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Provenance Sample

Provenance is metadata about the source and manner in which data was processed. Provenance is important in scientific workflows in which experimental results must be analyzed or verified after they have been run.

This saple demonstrates creating and configuring a MifProvenanceHandler which is created by extending the class AbstractProvenanceHandler. The provenance handler is implemented by an interceptor which handles data passed to a module, before it is receied by the module's MIF processor and after the MIF processor has operated on the data. The user creates a provenance handler by impelementing two methods: handleBefore, which is called by MIF to perform some kind of provenance recording before it is received by the HelloNameProcessor, and handleAfter which is called after the MIF processor returns its data.

Sample Overview

This sample builds on the helloModule from the hello world example by setting a provenance handler on the module. As in the hello world sample, the user is prompted to enter a name via a stdio endpoint on the helloModule.

The diagram below shows the inner workings of the helloModule in which the message containing the name is recieved, intercepted by the provenance handler and written to a temporary file – along with some provenance data including the time at which it was processed – by the provenance handler's handleBefore method. Then the message is sent to the processor which prepends “hello” to the name string which is returned. Lastly, the provenance handler intercepts the string returned from the processor and writes its provenance data to the same temporary file.

Diagram of Provenance Sample

Running the Sample

To run this sample, start the HelloProvenanceDriver class:

bin/ -c gov.pnnl.mif.samples.provenance.HelloProvenanceDriver

This starts mif, and also prints the name of the temporary file where the provenance data will be written. Make a note of this temporary file so that you can check that the provenance data is written there after the pipeline processes its data.

2010-05-28 15:54:07,247 INFO  [MifManagerImpl]  -- MIF has started --
Creating temporary file for provenance: /tmp/provenance-1998268655351158797.txt

Then it prompts the user for a name. Enter a name and press return:

enter name:  Dave
before nameModule at 1275087426937
HelloNameProcessor: Hey,   Dave
after  nameModule at 1275087426942

As you can see above, the handleBefore method of the provenance handler prints “before name module at <time in ms>”, then the HelloNameProcessor receives the name and prepends “Hey,” to it. Lastly, the handleAfter method receives the data and prints “after nameModule at <time in ms>”. Both handle methods of the provenance handler also write their provenance data to the temporary file. Open up and view the contents of the file, which will look something like:

before module: nameModule. Data: [Dave] at 1275087426937
after  module: nameModule. Data: [Hey, Dave] at 1275087426942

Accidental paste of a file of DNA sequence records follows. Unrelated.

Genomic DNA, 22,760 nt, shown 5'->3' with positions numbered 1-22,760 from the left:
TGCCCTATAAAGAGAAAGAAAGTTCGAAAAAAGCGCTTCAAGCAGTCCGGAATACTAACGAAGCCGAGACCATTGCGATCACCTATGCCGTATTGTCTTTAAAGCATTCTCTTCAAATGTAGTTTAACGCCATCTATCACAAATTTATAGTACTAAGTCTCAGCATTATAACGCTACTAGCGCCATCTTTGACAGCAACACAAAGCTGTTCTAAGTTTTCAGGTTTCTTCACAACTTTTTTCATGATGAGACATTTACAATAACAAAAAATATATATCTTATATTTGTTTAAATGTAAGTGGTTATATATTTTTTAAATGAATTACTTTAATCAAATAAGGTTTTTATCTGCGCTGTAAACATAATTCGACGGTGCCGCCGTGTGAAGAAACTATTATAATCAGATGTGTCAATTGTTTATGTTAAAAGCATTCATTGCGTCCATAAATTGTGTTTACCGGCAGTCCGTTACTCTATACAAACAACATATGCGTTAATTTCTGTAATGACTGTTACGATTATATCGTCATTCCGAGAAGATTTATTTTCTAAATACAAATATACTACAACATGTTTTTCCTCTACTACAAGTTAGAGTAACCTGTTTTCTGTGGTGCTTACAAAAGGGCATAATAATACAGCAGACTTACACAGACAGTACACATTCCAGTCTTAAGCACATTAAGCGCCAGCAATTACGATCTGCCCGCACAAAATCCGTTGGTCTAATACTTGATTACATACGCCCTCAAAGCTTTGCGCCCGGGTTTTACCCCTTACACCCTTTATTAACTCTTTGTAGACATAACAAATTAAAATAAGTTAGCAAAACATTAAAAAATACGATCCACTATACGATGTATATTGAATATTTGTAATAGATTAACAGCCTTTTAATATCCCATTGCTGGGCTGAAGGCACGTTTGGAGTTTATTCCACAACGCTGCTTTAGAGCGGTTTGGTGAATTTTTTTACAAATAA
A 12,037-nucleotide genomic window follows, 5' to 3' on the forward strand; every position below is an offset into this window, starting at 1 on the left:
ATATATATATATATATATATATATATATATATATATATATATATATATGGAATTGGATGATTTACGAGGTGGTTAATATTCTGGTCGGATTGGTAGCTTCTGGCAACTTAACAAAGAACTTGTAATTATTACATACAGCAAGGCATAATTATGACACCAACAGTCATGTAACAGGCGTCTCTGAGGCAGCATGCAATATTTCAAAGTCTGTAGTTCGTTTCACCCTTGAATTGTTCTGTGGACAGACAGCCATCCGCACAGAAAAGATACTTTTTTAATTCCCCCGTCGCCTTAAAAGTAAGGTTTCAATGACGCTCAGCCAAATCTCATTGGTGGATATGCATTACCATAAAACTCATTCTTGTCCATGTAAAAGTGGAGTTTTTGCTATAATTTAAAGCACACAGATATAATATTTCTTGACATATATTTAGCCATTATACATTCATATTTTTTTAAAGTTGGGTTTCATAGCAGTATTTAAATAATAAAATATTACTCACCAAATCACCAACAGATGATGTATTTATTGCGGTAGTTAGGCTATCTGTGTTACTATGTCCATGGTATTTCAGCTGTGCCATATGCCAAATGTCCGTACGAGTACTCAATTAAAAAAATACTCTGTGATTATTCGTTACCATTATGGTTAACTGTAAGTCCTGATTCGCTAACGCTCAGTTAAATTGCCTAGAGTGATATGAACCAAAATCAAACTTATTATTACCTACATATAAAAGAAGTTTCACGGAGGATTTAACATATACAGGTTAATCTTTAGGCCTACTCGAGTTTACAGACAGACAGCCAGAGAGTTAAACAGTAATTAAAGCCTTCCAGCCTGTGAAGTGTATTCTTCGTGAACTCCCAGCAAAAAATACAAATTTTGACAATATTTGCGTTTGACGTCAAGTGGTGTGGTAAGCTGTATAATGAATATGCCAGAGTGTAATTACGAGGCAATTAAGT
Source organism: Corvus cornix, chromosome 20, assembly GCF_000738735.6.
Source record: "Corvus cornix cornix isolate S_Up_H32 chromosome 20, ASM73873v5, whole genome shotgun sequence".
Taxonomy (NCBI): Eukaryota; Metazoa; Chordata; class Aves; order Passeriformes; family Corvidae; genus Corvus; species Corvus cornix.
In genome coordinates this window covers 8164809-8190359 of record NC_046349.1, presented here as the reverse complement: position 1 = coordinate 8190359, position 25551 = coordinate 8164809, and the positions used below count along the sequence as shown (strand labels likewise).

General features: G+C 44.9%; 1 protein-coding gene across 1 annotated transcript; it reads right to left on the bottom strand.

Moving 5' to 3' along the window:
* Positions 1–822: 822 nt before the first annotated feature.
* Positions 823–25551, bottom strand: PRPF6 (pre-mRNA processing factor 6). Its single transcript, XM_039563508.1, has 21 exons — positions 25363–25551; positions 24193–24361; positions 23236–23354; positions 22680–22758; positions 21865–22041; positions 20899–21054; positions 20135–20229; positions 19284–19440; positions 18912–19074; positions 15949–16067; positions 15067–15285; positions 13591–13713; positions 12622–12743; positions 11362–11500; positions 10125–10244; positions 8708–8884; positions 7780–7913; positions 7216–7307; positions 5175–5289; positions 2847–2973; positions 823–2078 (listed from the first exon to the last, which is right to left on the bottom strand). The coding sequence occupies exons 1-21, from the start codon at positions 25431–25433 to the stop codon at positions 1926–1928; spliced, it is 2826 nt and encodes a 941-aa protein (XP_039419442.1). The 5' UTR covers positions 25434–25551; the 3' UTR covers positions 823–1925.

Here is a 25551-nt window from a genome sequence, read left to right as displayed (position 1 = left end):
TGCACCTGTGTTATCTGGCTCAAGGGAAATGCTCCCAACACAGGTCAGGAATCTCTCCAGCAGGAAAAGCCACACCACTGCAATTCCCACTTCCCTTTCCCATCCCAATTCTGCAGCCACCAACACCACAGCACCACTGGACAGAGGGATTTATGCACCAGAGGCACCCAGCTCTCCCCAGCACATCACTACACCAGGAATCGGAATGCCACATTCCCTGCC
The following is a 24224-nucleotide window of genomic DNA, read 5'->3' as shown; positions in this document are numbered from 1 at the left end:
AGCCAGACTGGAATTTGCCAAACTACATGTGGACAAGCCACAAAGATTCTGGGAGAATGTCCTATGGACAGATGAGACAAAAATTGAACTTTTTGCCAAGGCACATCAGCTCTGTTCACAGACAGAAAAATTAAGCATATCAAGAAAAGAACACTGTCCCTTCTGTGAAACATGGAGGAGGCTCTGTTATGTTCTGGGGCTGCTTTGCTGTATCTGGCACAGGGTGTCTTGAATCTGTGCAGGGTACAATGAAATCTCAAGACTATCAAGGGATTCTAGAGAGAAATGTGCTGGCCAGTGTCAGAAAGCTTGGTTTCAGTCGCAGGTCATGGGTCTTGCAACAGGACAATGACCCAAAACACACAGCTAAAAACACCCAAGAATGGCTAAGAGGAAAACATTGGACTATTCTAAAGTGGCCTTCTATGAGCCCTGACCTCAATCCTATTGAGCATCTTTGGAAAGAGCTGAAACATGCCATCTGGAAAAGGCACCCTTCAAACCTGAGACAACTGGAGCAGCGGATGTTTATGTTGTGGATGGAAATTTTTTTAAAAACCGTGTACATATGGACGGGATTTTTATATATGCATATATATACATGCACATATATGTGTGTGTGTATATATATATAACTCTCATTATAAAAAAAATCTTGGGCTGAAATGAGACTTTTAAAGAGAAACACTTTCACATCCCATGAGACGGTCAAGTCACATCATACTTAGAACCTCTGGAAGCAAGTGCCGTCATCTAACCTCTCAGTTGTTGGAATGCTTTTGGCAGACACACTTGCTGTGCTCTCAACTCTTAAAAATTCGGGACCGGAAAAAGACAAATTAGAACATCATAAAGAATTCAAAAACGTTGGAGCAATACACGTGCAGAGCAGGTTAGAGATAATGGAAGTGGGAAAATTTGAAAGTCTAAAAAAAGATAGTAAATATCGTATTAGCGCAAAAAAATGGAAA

This shows that the before handler recorded the name of the module (nameModule) it is capturing provenance for, the data it received (“Dave”), and the time in ms. it received the data (1275087426937), while the after handler did the same.

Code Walkthrough

Implementing the provenance handler

The provenance handler in this sample writes its meta data to a file. As noted above, a provenance handler is created by extending the AbstractProvenanceHandler class:

public class FileProvenanceHandler extends AbstractProvenanceHandler {

The following is how our handleBefore and handleAfter methods are implemented:

	public void handleBefore(Serializable data, MifModuleMetadata moduleMetadata) {
		write("before", data, moduleMetadata);
	public void handleAfter(Serializable data, MifModuleMetadata moduleMetadata) {
		write("after ", data, moduleMetadata);

As you can see, these simply call a write() method that writes the metadata (name of the module, and time in milliseconds) to a file and is also implemented in this class:

	private void write(String prepend, Serializable data, MifModuleMetadata moduleMetadata) {
		String module = moduleMetadata.getName();
		long time = System.currentTimeMillis();
		System.out.println(prepend + " " + module + " at " + time);
		try {
			writer.write(prepend + " module: " + module + ". Data: [" + data.toString() + "] at " + time + NL);
		catch (IOException e) {
			throw new RuntimeException(e);

Constructing the pipeline

The HelloProvenanceDriver class constructs a pipeline which contains the nameModule from the hello world example:

MifModule nameModule = pipeline.addMifModule(HelloNameProcessor.class, "stdio://stdin?promptMessage=enter name: ", null);

Then, a MifProvenanceHandler is created and set on the nameModule:

MifProvenanceHandler provHandler = pipeline.addProvenanceHandler( new FileProvenanceHandler(provFile) );

Then, the pipeline is started as normal – that's all there is to it.

Endpoint Provenance Handler

In addition to user-created provenance handlers, MIF also includes a predefined handler which simply intercepts a module's data before and after a processor is called, sending the data to an arbitrary endpoint. This opens up the possibility of handling provenance on a remote machine or creating entire provenance processing pipelines.

For example, to change this sample to send its provenance metadata to a JMS endpoint, one would create an EndpointProvenanceHandler with the following code:

MifProvenanceHandler jmsProvHandler = pipeline.addEndpointProvenanceHandler("jms://topic:provenanceTopic");

Then, set the provenance handler on the nameModule as described above. Also, since this endpoint uses JMS, we need to also create a JMS connector as described in the transport documentation.

provenance_sample.txt · Last modified: 2010/05/28 16:35 by adamw